Painful menstrual periods (also called dysmenorrhea) may include pain in the abdomen, back and legs; abdominal cramps; headache; and fatigue. Most women have painful periods at some time in their lives. In some women, the pain is severe enough to interfere with normal activities.
There are two types of dysmenorrhea:
- Primary dysmenorrhea—painful regular (ovulatory) menstrual cycles caused by uterine muscle contractions (due to high levels of prostaglandins produced in the lining and body of the uterus after ovulation)
- Secondary dysmenorrhea—painful periods due to an underlying condition, such as endometriosis (a condition involving the lining of the uterus) or infection
Primary dysmenorrhea is caused by high levels of prostaglandins in the uterus. Prostaglandins are hormone-like substances normally found throughout the body.
Secondary dysmenorrhea can be caused by:
Risk factors include:
- Ovulatory menstrual cycles (a normal condition)
- Age: younger than 20 years old
- Early onset of menstruation (younger than 12 years old)
- Depression or anxiety
- Attempts to lose weight (in women 14-20 years old)
- Heavy bleeding during periods
- Nulliparity (never having delivered a baby)
You are also at risk if you have a related condition, such as endometriosis or ovarian cysts.
The pain associated with either primary or secondary dysmenorrhea may be sharp and throbbing or dull and aching. It is most typically located in the lower abdomen and may radiate to the low back or thighs. Other symptoms may include:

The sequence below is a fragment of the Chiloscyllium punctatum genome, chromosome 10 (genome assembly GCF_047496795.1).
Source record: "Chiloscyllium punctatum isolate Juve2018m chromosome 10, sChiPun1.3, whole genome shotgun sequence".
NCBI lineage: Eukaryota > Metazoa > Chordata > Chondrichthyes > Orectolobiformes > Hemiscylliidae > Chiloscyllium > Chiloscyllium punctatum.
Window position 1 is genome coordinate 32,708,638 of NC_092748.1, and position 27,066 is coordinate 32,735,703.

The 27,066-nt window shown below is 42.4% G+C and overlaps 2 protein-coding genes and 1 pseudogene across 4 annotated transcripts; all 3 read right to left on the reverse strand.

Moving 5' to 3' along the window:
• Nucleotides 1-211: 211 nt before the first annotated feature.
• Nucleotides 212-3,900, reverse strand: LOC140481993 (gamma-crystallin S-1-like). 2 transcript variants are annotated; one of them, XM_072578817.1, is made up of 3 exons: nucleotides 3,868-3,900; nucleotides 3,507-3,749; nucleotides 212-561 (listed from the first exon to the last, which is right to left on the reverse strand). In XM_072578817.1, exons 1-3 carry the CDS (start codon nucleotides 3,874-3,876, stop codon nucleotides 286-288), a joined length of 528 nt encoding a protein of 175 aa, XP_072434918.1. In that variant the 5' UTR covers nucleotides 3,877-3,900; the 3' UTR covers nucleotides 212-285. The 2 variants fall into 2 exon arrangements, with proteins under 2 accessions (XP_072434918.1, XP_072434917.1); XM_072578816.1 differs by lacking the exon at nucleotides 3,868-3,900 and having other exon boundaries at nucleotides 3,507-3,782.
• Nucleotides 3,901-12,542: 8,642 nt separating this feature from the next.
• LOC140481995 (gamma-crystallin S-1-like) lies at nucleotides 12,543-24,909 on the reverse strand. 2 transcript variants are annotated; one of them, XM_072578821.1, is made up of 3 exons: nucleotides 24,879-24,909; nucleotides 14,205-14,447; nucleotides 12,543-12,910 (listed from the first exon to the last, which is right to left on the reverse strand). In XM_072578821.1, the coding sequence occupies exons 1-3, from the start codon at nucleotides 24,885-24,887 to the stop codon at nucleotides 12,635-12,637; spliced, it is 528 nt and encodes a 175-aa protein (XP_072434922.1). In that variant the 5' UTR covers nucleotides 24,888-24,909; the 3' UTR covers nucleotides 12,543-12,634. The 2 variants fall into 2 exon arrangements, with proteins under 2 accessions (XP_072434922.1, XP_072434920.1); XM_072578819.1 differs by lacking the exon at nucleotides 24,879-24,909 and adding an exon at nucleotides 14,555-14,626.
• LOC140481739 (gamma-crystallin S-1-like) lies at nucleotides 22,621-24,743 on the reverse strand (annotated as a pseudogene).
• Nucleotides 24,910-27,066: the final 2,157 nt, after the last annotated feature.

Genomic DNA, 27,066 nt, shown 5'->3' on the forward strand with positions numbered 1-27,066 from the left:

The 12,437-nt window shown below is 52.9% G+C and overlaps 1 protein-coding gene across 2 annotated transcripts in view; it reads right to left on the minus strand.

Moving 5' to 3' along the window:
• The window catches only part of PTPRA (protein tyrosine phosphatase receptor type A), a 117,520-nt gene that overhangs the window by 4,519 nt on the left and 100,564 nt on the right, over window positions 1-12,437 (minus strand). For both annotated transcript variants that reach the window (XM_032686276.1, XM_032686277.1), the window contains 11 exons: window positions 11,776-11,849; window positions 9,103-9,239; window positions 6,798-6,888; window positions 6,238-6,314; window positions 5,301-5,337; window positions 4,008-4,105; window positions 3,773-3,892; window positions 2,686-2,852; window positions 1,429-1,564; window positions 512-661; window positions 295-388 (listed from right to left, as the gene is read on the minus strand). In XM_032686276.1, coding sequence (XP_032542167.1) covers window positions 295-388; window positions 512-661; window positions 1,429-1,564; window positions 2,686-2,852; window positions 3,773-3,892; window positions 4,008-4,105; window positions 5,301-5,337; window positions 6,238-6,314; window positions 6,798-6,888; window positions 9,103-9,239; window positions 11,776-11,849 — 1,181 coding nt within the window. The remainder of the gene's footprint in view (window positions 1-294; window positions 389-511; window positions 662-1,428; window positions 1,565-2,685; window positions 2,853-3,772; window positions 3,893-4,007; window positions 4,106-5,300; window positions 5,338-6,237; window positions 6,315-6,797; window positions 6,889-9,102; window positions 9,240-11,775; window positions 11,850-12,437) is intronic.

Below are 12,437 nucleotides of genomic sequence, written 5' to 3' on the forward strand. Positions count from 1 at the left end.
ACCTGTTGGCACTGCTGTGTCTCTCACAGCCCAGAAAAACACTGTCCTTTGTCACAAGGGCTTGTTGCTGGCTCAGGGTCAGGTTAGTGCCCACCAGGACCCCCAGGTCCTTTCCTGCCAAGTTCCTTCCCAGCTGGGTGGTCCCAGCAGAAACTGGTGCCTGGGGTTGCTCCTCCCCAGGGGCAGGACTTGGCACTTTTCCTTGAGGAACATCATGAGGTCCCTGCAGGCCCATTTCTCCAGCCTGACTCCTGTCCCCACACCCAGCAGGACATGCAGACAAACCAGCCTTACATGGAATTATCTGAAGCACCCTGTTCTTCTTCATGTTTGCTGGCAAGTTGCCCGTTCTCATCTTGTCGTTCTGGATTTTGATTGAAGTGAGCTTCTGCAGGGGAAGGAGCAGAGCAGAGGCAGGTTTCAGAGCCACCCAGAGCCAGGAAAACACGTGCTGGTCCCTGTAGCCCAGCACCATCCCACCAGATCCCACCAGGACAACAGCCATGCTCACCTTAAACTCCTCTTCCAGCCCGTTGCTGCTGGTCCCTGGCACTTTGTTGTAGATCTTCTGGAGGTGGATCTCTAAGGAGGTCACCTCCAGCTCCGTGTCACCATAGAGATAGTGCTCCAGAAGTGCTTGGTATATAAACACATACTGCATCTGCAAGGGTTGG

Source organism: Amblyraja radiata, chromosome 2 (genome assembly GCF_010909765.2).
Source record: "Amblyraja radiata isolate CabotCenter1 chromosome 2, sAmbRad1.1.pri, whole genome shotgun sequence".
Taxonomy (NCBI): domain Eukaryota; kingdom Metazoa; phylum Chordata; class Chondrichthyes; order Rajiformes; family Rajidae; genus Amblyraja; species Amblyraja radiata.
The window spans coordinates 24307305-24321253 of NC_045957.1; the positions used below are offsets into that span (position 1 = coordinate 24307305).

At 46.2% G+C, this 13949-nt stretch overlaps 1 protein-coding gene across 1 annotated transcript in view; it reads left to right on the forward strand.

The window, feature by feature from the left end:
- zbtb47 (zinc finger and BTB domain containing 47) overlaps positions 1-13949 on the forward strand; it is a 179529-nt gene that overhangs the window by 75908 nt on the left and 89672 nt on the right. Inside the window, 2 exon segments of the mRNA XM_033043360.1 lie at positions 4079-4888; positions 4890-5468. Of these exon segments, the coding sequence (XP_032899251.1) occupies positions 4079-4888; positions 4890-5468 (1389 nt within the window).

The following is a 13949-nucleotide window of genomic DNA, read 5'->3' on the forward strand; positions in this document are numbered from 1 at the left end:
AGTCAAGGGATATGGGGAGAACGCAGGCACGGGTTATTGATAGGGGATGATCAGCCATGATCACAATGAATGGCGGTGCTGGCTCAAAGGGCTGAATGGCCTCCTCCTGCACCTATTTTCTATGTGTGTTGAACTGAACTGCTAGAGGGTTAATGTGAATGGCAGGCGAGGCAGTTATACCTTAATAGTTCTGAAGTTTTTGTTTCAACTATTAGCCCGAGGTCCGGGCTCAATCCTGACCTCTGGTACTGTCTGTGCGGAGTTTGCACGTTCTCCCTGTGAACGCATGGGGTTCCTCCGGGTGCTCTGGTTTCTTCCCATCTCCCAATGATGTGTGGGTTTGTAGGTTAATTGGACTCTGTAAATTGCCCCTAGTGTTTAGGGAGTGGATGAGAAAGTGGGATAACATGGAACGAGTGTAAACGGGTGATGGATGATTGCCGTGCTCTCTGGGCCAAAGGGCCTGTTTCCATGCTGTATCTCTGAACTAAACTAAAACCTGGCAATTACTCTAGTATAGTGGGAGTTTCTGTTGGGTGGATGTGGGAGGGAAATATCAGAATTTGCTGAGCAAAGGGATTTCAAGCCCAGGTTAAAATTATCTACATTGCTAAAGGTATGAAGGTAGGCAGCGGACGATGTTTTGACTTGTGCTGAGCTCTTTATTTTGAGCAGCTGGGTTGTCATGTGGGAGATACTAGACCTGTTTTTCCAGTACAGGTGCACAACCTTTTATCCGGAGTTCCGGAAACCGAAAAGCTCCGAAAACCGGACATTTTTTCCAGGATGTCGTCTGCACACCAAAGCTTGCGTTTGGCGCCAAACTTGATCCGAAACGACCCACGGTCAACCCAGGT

When Should I Call My Doctor?
Call your doctor if you have:
- Severe or unusual cramps
- Cramps that last for more than a few days
- Signs of infection, such as fever or chills
- Cramps with heavy menstrual bleeding
- Abdominal or pelvic tenderness
- Vaginal discharge (other than menstrual bleeding)
Also, call you doctor if you are having vaginal bleeding or pain and are unsure if it is related to menstruation.
Your doctor will ask detailed questions about your symptoms and medical history, and perform a pelvic examination.
Tests that may be done to look for causes of secondary dysmenorrhea include:
- Pelvic ultrasound —a test that uses sound waves to examine structures in the pelvis
- Hysteroscopy —a test that uses a long, thin telescope with a camera on one end to view the inner uterus
- Hysterosalpingogram —a test that uses x-rays to view the uterus and fallopian tubes
- Pelvic laparoscopy —a test that uses a thin, lighted tube to view structures in the pelvis
Primary dysmenorrhea is usually treated with medicines and lifestyle changes.
The treatment of secondary dysmenorrhea varies depending on the underlying condition (for example, antibiotics for an infection, surgery to remove fibroids).
Nonsteroidal anti-inflammatory drugs (NSAIDs), available over-the-counter, are usually the first-line treatment for menstrual pain. Examples of these medicines include ibuprofen and naproxen .
Birth control pills may be prescribed in some cases.
- To help ease discomfort, place a heating pad on your abdomen or lower back. Taking a warm bath may also be helpful.
- Exercise regularly, which may help to reduce menstrual cramps.
- Find out if alternative treatments are a good option for you, for example:
To help reduce your chance of painful menstrual periods, take the following steps:
- Exercise regularly.
- If you smoke, quit .
- Drink only moderate amounts of caffeine and alcohol.
- Reviewer: Andrea Chisholm
- Review Date: 09/2012 -
- Update Date: 00/92/2012 -